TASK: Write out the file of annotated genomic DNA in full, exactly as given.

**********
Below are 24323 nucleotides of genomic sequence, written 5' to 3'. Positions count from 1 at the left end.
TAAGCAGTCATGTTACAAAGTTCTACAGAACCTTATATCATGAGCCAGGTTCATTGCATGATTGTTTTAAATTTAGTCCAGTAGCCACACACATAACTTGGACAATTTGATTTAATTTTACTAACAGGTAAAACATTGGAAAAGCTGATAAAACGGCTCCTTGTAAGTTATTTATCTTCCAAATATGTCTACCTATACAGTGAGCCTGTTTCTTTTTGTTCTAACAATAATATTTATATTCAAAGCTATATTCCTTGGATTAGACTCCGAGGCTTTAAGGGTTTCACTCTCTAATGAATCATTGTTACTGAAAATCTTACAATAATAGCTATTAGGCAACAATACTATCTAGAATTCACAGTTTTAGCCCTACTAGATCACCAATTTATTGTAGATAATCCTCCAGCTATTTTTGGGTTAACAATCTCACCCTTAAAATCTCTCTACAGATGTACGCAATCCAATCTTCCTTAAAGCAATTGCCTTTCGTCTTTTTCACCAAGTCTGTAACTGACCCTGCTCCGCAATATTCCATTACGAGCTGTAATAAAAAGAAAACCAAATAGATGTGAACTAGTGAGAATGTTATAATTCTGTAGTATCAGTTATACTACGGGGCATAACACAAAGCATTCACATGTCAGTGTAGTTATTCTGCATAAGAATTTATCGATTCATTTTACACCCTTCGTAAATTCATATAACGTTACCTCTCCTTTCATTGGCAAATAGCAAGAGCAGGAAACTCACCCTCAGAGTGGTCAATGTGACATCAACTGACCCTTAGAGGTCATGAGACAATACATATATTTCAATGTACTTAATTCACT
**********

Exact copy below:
Below are 24323 nucleotides of genomic sequence, written 5' to 3'. Positions count from 1 at the left end.
TAAGCAGTCATGTTACAAAGTTCTACAGAACCTTATATCATGAGCCAGGTTCATTGCATGATTGTTTTAAATTTAGTCCAGTAGCCACACACATAACTTGGACAATTTGATTTAATTTTACTAACAGGTAAAACATTGGAAAAGCTGATAAAACGGCTCCTTGTAAGTTATTTATCTTCCAAATATGTCTACCTATACAGTGAGCCTGTTTCTTTTTGTTCTAACAATAATATTTATATTCAAAGCTATATTCCTTGGATTAGACTCCGAGGCTTTAAGGGTTTCACTCTCTAATGAATCATTGTTACTGAAAATCTTACAATAATAGCTATTAGGCAACAATACTATCTAGAATTCACAGTTTTAGCCCTACTAGATCACCAATTTATTGTAGATAATCCTCCAGCTATTTTTGGGTTAACAATCTCACCCTTAAAATCTCTCTACAGATGTACGCAATCCAATCTTCCTTAAAGCAATTGCCTTTCGTCTTTTTCACCAAGTCTGTAACTGACCCTGCTCCGCAATATTCCATTACGAGCTGTAATAAAAAGAAAACCAAATAGATGTGAACTAGTGAGAATGTTATAATTCTGTAGTATCAGTTATACTACGGGGCATAACACAAAGCATTCACATGTCAGTGTAGTTATTCTGCATAAGAATTTATCGATTCATTTTACACCCTTCGTAAATTCATATAACGTTACCTCTCCTTTCATTGGCAAATAGCAAGAGCAGGAAACTCACCCTCAGAGTGGTCAATGTGACATCAACTGACCCTTAGAGGTCATGAGACAATACATATATTTCAATGTACTTAATTCACT